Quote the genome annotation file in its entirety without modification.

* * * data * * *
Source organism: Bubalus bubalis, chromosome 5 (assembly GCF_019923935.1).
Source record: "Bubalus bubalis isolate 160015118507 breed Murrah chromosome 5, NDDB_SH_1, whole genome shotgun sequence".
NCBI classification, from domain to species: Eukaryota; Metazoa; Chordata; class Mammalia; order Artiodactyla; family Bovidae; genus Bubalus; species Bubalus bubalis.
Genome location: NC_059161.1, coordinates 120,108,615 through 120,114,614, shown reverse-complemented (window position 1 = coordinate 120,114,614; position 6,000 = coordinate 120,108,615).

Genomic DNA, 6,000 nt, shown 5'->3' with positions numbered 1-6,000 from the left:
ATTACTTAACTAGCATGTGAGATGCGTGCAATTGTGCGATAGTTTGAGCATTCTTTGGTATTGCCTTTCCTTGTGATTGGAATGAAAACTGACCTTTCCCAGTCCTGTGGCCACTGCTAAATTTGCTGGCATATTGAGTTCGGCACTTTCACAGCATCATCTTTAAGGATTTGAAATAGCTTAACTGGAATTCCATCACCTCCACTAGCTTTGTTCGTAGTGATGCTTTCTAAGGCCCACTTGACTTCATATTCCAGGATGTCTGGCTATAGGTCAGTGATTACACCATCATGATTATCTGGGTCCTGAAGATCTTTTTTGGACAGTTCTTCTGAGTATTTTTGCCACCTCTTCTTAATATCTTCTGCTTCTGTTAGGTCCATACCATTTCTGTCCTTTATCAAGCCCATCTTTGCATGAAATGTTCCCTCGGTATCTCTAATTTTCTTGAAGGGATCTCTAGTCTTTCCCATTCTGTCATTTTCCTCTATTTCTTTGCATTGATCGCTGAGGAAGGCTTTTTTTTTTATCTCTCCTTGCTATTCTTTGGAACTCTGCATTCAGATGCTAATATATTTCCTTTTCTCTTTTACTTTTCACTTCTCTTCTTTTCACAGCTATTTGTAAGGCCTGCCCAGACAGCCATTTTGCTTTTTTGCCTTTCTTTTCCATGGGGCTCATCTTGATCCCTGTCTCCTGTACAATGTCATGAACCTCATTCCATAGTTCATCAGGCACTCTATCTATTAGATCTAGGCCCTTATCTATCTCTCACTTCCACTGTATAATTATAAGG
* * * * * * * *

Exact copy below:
Source organism: Bubalus bubalis, chromosome 5 (assembly GCF_019923935.1).
Source record: "Bubalus bubalis isolate 160015118507 breed Murrah chromosome 5, NDDB_SH_1, whole genome shotgun sequence".
NCBI classification, from domain to species: Eukaryota; Metazoa; Chordata; class Mammalia; order Artiodactyla; family Bovidae; genus Bubalus; species Bubalus bubalis.
Genome location: NC_059161.1, coordinates 120,108,615 through 120,114,614, shown reverse-complemented (window position 1 = coordinate 120,114,614; position 6,000 = coordinate 120,108,615).

Genomic DNA, 6,000 nt, shown 5'->3' with positions numbered 1-6,000 from the left:
ATTACTTAACTAGCATGTGAGATGCGTGCAATTGTGCGATAGTTTGAGCATTCTTTGGTATTGCCTTTCCTTGTGATTGGAATGAAAACTGACCTTTCCCAGTCCTGTGGCCACTGCTAAATTTGCTGGCATATTGAGTTCGGCACTTTCACAGCATCATCTTTAAGGATTTGAAATAGCTTAACTGGAATTCCATCACCTCCACTAGCTTTGTTCGTAGTGATGCTTTCTAAGGCCCACTTGACTTCATATTCCAGGATGTCTGGCTATAGGTCAGTGATTACACCATCATGATTATCTGGGTCCTGAAGATCTTTTTTGGACAGTTCTTCTGAGTATTTTTGCCACCTCTTCTTAATATCTTCTGCTTCTGTTAGGTCCATACCATTTCTGTCCTTTATCAAGCCCATCTTTGCATGAAATGTTCCCTCGGTATCTCTAATTTTCTTGAAGGGATCTCTAGTCTTTCCCATTCTGTCATTTTCCTCTATTTCTTTGCATTGATCGCTGAGGAAGGCTTTTTTTTTTATCTCTCCTTGCTATTCTTTGGAACTCTGCATTCAGATGCTAATATATTTCCTTTTCTCTTTTACTTTTCACTTCTCTTCTTTTCACAGCTATTTGTAAGGCCTGCCCAGACAGCCATTTTGCTTTTTTGCCTTTCTTTTCCATGGGGCTCATCTTGATCCCTGTCTCCTGTACAATGTCATGAACCTCATTCCATAGTTCATCAGGCACTCTATCTATTAGATCTAGGCCCTTATCTATCTCTCACTTCCACTGTATAATTATAAGG